Many rail fares will rise by 3.6 per cent from January 2018, as a result of the high rate of inflation in July this year - which has been attributed to the EU referendum vote leading to a slump in the value of the pound.
July’s Retail Price Index (RPI) is the measure by which train operators are allowed to increase “regulated” fares. Broadly, these are standard class weekly season tickets in England and Wales, most commuter fares in and around London, and off-peak returns.
The inflation figure means a weekly season ticket from Brighton to London will rise by £3.80 from £104.60 to £108.40. An off-peak return between Manchester and Birmingham will go up by £1.30 from £37.10 to £38.40. An annual season ticket from Winchester to London will top £5,000 for the first time, going from £4,952 to £5,130 – an increase of £178.
Ted Wake, a daily commuter from Winchester to the capital, said: “Every day South West Trains customers from Winchester have to stand and endure discomfort, having paid through the nose for a journey with inadequate numbers of seats.”
The Campaign for Better Transport has called for a freeze on commuter fares. The Chief Executive, Stephen Joseph, said: “This rise will be the highest since 2013 and will leave many commuters struggling to meet the cost of their commute next year.
“That’s why we want the Government to bring in a fares freeze for January; it’s frozen fuel duty for the last seven years and we think rail fares should be given the same treatment.”
Paul Plummer, chief executive of the Rail Delivery Group, representing train operators and Network Rail, said: “Money from fares pays to run and improve the railway, making journeys better, boosting the economy, creating skilled jobs and supporting communities across Britain, and politicians set increases to season tickets. It’s also the case that many major rail industry costs rise directly in line with RPI.”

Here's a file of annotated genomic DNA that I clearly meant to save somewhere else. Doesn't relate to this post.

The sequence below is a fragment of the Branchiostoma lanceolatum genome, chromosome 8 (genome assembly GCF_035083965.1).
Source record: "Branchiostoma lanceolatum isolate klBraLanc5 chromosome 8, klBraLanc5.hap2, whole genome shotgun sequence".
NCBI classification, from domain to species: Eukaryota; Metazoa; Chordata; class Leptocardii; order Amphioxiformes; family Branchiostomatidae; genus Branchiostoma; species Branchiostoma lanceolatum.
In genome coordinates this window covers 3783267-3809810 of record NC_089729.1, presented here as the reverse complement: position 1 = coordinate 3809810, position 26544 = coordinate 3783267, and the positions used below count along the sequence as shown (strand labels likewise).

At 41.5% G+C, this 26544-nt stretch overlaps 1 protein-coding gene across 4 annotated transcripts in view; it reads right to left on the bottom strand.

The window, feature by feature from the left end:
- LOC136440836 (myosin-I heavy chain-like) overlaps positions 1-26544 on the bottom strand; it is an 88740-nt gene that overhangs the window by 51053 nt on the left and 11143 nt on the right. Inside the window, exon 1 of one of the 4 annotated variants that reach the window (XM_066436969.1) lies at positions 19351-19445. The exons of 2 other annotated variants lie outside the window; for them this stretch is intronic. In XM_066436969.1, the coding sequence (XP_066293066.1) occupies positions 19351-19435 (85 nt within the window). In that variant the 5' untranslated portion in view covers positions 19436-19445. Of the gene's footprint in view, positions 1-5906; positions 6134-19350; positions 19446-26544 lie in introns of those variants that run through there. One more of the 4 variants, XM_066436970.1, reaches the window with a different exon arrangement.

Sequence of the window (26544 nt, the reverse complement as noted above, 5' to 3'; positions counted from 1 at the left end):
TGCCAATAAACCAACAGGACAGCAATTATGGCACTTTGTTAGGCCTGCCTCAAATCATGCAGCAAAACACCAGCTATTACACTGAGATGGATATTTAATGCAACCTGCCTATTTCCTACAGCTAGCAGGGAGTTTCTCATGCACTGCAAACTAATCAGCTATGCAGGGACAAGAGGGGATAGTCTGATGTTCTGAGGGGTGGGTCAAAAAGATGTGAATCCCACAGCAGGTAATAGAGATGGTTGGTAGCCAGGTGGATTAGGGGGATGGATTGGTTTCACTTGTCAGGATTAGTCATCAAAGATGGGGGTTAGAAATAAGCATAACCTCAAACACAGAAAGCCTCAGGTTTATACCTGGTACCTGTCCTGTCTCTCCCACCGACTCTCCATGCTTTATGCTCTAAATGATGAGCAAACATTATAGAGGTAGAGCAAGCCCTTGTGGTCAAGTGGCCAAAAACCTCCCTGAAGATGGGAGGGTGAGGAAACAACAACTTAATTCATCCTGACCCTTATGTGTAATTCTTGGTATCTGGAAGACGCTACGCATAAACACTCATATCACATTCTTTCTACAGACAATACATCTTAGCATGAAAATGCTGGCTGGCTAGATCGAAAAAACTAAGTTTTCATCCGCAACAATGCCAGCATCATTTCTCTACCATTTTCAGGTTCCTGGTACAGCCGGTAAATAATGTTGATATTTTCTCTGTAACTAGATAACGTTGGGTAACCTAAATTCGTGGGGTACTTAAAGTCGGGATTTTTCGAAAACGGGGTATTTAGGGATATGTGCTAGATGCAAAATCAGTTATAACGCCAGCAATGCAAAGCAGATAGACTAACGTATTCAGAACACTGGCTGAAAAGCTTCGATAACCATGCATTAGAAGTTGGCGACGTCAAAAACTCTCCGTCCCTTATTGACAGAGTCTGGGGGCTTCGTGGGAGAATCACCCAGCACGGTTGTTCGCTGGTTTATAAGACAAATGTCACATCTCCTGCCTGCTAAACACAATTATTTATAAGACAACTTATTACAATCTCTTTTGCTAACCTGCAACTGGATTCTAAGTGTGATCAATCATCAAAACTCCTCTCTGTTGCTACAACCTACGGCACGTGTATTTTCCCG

Mark Smith, a former British Rail manager who now runs the seat61.com website, said: “In theory, RPI should be uncontroversial, it’s a neutral non-increase in real terms. But these are not normal times.
“Brexit has led to a fall in the pound and a RPI figure much higher than usual, whilst pay is frozen or increases are limited. I could see Brexit was going to hit rail fares, and wondered how long it would take for people to notice.”
Scottish travellers will face smaller rises in off-peak fares, because the government in Holyrood has a cap of RPI minus one per cent. A Glasgow-Inverness off-peak return goes up by £1.50 to £57.70.
Britain’s leading fares expert, Barry Doe, has called for a complete overhaul in rail fares. “We have a system that featherbeds season ticket holders who get a cheap ride whilst penalising one-off peak users,” he told The Independent.
“How can it make sense that one peak return to Stoke-on-Trent is £282 yet a weekly season is £386?” He criticised the system for allowing train operators to increase “anytime” tickets by much more than inflation.
“The mess we’re in today with huge differences between peak and off-peak fares on inter-city routes is precisely because of regulation. Returns should be abolished and the whole network converted to single leg fares. BR would have done it by now.”
Unregulated fares, which include most standard open, advance and super-off-peak tickets, will be set in December.
The terminus is undergoing massive engineering work during August. South West Trains urged passengers not to attempt to travel.
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